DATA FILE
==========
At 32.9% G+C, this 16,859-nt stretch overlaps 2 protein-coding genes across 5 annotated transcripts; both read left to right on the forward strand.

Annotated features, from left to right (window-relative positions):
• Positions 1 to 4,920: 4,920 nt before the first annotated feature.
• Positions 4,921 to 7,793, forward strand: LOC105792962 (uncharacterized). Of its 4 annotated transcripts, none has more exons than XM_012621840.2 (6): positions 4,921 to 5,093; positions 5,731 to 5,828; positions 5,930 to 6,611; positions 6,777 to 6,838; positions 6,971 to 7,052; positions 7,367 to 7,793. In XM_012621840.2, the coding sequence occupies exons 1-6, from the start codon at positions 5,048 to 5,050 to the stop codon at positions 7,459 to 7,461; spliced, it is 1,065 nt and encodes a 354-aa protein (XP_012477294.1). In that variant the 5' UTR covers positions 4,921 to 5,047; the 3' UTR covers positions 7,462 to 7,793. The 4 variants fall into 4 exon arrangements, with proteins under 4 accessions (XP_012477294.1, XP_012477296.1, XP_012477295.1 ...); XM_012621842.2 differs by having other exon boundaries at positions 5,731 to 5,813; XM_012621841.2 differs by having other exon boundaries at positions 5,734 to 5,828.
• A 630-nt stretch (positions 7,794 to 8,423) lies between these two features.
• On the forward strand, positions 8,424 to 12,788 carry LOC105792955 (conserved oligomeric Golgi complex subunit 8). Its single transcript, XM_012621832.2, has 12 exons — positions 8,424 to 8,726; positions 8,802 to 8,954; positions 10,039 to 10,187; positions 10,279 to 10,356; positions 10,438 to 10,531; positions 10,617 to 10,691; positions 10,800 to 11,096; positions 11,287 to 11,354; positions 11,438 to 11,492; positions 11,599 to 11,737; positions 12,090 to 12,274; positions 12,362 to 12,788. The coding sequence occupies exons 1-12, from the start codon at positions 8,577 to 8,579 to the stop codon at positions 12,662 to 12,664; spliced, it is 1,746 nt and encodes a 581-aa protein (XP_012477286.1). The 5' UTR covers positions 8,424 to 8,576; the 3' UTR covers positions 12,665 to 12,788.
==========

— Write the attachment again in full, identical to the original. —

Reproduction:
At 32.9% G+C, this 16,859-nt stretch overlaps 2 protein-coding genes across 5 annotated transcripts; both read left to right on the forward strand.

Annotated features, from left to right (window-relative positions):
• Positions 1 to 4,920: 4,920 nt before the first annotated feature.
• Positions 4,921 to 7,793, forward strand: LOC105792962 (uncharacterized). Of its 4 annotated transcripts, none has more exons than XM_012621840.2 (6): positions 4,921 to 5,093; positions 5,731 to 5,828; positions 5,930 to 6,611; positions 6,777 to 6,838; positions 6,971 to 7,052; positions 7,367 to 7,793. In XM_012621840.2, the coding sequence occupies exons 1-6, from the start codon at positions 5,048 to 5,050 to the stop codon at positions 7,459 to 7,461; spliced, it is 1,065 nt and encodes a 354-aa protein (XP_012477294.1). In that variant the 5' UTR covers positions 4,921 to 5,047; the 3' UTR covers positions 7,462 to 7,793. The 4 variants fall into 4 exon arrangements, with proteins under 4 accessions (XP_012477294.1, XP_012477296.1, XP_012477295.1 ...); XM_012621842.2 differs by having other exon boundaries at positions 5,731 to 5,813; XM_012621841.2 differs by having other exon boundaries at positions 5,734 to 5,828.
• A 630-nt stretch (positions 7,794 to 8,423) lies between these two features.
• On the forward strand, positions 8,424 to 12,788 carry LOC105792955 (conserved oligomeric Golgi complex subunit 8). Its single transcript, XM_012621832.2, has 12 exons — positions 8,424 to 8,726; positions 8,802 to 8,954; positions 10,039 to 10,187; positions 10,279 to 10,356; positions 10,438 to 10,531; positions 10,617 to 10,691; positions 10,800 to 11,096; positions 11,287 to 11,354; positions 11,438 to 11,492; positions 11,599 to 11,737; positions 12,090 to 12,274; positions 12,362 to 12,788. The coding sequence occupies exons 1-12, from the start codon at positions 8,577 to 8,579 to the stop codon at positions 12,662 to 12,664; spliced, it is 1,746 nt and encodes a 581-aa protein (XP_012477286.1). The 5' UTR covers positions 8,424 to 8,576; the 3' UTR covers positions 12,665 to 12,788.